I have a third party app that records the password from every login attempt (regardless of success or failure). Is this a standard operation and does it really serve any meaningful security purpose? Not in a special honeypot scenario, but a standard business application.

Also, this implementation seems like a totally insecure obfuscation... is there a standard approach that would produce this output?

552A26043B56E619 - computer
752A26043B56E619 - Computer
5E2A3E072B - house
7E2A3E072B - House
  • Using this application is a security risk because you are effectively storing passwords insecurely. Also, if anyone logs in with the wrong password that is a valid password on another system, you are risking your users' security by enabling this. May 24, 2016 at 9:11
  • @SilverlightFox Thanks... I'll add to the long list of complaints but this goes on the top. We cannot disable but we should be able to flush the table frequently.
    – Dave
    May 24, 2016 at 15:27

2 Answers 2


The only time I've ever seen anything similar to this is in Dovecot (IMAP email server) where you can optionally configure it to log a hash of the password attempted for troubleshooting/debugging purposes.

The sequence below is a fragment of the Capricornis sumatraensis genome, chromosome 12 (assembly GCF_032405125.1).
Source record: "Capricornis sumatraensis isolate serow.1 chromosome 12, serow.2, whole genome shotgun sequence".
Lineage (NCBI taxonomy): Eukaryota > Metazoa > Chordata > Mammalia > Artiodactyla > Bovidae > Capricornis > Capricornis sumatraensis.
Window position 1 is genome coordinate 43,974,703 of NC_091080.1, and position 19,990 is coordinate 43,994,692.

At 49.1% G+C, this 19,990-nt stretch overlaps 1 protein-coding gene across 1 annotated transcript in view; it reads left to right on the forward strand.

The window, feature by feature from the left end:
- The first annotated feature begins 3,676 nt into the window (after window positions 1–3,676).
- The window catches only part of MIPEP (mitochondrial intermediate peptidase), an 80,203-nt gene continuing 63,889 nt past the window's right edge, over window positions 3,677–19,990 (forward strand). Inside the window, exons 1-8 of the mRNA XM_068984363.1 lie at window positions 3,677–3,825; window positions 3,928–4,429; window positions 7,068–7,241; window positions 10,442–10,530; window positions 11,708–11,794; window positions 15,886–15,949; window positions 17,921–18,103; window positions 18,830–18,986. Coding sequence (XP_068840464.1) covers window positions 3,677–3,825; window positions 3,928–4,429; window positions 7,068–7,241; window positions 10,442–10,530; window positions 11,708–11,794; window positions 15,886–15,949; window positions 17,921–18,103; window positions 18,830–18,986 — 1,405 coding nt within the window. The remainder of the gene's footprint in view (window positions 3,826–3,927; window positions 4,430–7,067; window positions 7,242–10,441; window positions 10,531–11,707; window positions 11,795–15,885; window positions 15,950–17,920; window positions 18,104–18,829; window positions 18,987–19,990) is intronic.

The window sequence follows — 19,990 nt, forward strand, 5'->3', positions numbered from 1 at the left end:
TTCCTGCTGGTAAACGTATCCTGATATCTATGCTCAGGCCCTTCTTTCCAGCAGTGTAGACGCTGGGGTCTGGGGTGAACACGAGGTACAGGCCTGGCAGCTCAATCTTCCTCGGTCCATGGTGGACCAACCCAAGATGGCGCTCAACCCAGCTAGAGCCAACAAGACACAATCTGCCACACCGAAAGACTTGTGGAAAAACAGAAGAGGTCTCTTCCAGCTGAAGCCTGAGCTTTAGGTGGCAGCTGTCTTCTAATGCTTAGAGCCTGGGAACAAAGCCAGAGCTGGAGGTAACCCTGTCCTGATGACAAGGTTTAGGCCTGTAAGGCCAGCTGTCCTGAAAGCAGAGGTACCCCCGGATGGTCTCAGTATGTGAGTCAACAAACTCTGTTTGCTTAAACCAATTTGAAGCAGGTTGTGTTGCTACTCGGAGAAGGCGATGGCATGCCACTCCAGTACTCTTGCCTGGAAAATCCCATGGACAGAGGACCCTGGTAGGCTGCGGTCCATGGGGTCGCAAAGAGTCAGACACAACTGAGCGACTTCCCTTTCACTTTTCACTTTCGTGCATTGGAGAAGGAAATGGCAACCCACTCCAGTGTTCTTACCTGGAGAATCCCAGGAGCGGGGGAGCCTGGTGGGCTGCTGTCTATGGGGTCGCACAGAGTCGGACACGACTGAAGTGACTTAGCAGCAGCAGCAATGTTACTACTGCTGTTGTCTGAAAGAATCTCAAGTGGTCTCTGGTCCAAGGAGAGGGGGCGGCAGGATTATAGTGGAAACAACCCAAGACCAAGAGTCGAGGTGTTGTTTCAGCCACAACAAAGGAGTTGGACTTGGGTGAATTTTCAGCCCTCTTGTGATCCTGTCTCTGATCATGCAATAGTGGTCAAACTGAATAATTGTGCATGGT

However, even with Dovecot (which is an implementation I would trust more than what yours appears to be), it is only something I would enable temporarily for troubleshooting/debugging.

The reason is that a plain hash of a password is equally bad because you can perform brute-force attacks to guess the password.

There's a reason people use secure mechanisms such as PBKDF2 to hash passwords, and doing the sort of thing your software does (or leaving the Dovecot feature permanently enabled) essentially eradicates the whole point of the stronger hashing algorithms such as PBKDF2.

Therefore I would suggest you strongly ask the developers of your third party app to either remove the password logging function completely or introduce an option to disable it.


I can't see any security claims to the application to store the clients inputs. Also, the "ciphertext" seems to be reversible (instead of a hash). It's a bad practice.

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